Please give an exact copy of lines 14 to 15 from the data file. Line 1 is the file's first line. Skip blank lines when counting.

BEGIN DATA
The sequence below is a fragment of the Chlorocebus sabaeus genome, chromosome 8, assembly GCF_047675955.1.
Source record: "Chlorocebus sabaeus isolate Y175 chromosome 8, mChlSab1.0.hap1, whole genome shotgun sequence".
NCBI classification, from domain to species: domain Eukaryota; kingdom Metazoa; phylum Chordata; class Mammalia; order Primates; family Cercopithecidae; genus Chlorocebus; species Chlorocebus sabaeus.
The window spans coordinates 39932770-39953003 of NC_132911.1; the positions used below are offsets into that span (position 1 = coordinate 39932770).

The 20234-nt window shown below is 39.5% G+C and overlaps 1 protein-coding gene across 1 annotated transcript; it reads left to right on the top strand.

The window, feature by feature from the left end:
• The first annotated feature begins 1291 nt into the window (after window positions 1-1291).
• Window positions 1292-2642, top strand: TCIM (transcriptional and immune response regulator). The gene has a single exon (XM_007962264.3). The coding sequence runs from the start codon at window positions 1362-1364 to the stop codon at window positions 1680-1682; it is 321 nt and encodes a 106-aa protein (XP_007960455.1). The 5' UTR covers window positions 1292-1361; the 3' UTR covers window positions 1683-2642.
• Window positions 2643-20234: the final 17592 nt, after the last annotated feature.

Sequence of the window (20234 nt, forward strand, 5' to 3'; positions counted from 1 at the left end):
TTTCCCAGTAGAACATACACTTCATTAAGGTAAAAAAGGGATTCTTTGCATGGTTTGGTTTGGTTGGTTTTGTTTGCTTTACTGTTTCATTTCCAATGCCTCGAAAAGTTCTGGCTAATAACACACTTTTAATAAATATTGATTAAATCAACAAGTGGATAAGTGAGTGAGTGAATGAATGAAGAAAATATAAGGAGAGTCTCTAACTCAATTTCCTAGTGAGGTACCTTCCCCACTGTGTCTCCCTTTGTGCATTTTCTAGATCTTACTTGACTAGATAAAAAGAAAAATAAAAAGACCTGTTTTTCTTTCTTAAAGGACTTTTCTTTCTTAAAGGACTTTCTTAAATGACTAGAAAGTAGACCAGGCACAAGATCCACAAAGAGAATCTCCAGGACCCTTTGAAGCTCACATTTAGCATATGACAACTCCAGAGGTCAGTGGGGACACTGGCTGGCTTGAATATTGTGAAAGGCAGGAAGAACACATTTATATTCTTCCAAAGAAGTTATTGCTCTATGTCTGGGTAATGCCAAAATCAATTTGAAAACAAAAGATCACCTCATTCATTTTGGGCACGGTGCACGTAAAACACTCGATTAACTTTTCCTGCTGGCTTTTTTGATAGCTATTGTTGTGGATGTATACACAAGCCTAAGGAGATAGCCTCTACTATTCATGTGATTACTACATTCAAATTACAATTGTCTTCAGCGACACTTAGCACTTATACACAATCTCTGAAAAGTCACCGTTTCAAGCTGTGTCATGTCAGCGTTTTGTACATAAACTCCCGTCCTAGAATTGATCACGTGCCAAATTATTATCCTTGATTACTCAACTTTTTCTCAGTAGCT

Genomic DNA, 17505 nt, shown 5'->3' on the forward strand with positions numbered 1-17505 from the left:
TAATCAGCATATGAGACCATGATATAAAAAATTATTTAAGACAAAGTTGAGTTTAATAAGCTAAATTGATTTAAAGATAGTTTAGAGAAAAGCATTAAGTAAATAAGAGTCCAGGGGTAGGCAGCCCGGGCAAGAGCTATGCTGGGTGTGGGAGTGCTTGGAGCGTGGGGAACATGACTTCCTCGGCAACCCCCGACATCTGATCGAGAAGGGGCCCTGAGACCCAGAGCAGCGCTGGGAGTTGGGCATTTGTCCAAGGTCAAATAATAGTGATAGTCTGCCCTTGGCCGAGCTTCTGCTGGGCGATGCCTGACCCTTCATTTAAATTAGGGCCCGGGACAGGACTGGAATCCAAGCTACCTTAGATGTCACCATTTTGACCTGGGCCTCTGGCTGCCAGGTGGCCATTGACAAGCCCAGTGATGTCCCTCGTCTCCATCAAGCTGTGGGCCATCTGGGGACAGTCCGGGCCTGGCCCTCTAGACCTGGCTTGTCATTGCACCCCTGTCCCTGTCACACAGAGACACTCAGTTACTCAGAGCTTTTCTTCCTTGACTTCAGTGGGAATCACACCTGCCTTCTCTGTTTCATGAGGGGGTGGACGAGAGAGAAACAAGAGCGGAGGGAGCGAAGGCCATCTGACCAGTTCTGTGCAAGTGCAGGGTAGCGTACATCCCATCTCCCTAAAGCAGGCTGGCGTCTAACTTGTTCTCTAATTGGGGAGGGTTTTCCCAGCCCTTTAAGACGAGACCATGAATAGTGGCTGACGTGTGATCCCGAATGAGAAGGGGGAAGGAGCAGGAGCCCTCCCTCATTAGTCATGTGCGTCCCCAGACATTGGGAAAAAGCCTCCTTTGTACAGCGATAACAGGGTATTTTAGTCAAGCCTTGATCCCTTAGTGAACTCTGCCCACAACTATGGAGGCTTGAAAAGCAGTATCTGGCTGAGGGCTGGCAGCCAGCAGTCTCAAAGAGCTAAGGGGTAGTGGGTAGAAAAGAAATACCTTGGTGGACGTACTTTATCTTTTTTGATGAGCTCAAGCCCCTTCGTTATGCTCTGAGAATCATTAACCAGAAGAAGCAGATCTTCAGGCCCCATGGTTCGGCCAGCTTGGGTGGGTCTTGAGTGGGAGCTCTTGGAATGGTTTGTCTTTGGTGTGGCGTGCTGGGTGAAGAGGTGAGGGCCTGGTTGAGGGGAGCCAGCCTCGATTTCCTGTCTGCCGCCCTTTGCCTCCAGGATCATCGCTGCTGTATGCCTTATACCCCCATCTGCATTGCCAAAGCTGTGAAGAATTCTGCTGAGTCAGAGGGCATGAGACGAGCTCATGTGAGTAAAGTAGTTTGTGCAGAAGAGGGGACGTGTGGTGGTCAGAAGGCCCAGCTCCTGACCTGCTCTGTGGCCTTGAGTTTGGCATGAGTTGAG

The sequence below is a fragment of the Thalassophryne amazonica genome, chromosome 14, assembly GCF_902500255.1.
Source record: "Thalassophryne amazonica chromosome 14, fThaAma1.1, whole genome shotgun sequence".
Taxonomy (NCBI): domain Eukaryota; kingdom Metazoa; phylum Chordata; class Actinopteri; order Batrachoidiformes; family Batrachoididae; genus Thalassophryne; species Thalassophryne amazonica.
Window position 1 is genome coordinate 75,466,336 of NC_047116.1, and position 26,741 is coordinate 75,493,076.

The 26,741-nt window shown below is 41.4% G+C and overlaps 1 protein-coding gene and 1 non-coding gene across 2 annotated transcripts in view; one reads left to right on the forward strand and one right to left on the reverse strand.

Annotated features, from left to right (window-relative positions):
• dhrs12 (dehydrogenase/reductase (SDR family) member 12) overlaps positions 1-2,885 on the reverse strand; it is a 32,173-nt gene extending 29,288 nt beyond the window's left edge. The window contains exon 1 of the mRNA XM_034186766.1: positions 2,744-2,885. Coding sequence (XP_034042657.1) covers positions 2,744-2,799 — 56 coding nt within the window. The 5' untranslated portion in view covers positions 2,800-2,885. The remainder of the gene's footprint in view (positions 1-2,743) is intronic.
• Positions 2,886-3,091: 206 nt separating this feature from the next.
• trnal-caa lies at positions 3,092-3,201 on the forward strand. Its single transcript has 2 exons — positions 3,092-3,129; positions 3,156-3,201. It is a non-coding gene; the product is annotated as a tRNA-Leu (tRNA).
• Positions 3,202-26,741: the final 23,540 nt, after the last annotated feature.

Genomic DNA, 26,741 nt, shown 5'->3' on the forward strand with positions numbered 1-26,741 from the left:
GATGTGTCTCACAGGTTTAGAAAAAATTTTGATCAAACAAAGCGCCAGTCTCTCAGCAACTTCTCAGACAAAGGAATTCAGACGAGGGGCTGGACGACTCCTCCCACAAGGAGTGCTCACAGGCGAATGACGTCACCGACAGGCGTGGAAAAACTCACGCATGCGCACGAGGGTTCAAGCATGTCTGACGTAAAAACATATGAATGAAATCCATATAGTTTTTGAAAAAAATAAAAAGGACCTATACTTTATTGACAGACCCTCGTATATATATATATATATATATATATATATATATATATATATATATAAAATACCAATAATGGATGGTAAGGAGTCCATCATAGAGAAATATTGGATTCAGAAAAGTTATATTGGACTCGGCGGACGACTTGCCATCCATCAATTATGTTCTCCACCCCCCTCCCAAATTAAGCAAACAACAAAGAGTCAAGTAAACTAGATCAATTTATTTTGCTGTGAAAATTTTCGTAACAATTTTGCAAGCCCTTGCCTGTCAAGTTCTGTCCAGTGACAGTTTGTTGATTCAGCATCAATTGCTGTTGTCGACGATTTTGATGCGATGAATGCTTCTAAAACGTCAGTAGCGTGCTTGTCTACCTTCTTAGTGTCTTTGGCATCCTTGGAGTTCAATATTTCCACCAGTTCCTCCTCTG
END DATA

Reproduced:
The sequence below is a fragment of the Thalassophryne amazonica genome, chromosome 14, assembly GCF_902500255.1.
Source record: "Thalassophryne amazonica chromosome 14, fThaAma1.1, whole genome shotgun sequence".